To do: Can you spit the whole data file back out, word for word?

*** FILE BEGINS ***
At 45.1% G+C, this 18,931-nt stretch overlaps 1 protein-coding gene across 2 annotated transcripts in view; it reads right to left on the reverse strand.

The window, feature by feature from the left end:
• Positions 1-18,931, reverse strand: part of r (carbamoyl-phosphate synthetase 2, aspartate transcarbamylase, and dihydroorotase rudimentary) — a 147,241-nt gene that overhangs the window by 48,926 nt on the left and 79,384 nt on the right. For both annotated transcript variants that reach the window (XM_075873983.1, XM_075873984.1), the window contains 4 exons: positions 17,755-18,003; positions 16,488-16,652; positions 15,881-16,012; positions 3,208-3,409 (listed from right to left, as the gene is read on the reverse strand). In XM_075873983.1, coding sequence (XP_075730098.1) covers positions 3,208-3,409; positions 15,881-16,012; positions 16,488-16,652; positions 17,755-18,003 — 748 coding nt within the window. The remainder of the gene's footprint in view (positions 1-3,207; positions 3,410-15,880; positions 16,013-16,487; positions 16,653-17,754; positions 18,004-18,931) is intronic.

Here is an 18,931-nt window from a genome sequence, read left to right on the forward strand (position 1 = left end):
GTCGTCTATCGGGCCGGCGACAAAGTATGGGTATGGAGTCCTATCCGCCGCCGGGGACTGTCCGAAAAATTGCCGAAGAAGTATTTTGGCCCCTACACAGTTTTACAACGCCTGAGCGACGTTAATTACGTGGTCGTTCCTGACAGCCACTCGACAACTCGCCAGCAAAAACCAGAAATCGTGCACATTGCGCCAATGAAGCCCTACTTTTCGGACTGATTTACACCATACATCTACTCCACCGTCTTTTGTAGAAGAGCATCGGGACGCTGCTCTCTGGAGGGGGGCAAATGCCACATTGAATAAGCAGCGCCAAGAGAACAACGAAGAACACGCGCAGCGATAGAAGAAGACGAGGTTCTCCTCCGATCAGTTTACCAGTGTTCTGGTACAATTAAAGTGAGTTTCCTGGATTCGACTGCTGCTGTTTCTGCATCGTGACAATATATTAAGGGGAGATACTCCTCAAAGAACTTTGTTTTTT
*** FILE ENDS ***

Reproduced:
At 45.1% G+C, this 18,931-nt stretch overlaps 1 protein-coding gene across 2 annotated transcripts in view; it reads right to left on the reverse strand.

The window, feature by feature from the left end:
• Positions 1-18,931, reverse strand: part of r (carbamoyl-phosphate synthetase 2, aspartate transcarbamylase, and dihydroorotase rudimentary) — a 147,241-nt gene that overhangs the window by 48,926 nt on the left and 79,384 nt on the right. For both annotated transcript variants that reach the window (XM_075873983.1, XM_075873984.1), the window contains 4 exons: positions 17,755-18,003; positions 16,488-16,652; positions 15,881-16,012; positions 3,208-3,409 (listed from right to left, as the gene is read on the reverse strand). In XM_075873983.1, coding sequence (XP_075730098.1) covers positions 3,208-3,409; positions 15,881-16,012; positions 16,488-16,652; positions 17,755-18,003 — 748 coding nt within the window. The remainder of the gene's footprint in view (positions 1-3,207; positions 3,410-15,880; positions 16,013-16,487; positions 16,653-17,754; positions 18,004-18,931) is intronic.

Here is an 18,931-nt window from a genome sequence, read left to right on the forward strand (position 1 = left end):
GTCGTCTATCGGGCCGGCGACAAAGTATGGGTATGGAGTCCTATCCGCCGCCGGGGACTGTCCGAAAAATTGCCGAAGAAGTATTTTGGCCCCTACACAGTTTTACAACGCCTGAGCGACGTTAATTACGTGGTCGTTCCTGACAGCCACTCGACAACTCGCCAGCAAAAACCAGAAATCGTGCACATTGCGCCAATGAAGCCCTACTTTTCGGACTGATTTACACCATACATCTACTCCACCGTCTTTTGTAGAAGAGCATCGGGACGCTGCTCTCTGGAGGGGGGCAAATGCCACATTGAATAAGCAGCGCCAAGAGAACAACGAAGAACACGCGCAGCGATAGAAGAAGACGAGGTTCTCCTCCGATCAGTTTACCAGTGTTCTGGTACAATTAAAGTGAGTTTCCTGGATTCGACTGCTGCTGTTTCTGCATCGTGACAATATATTAAGGGGAGATACTCCTCAAAGAACTTTGTTTTTT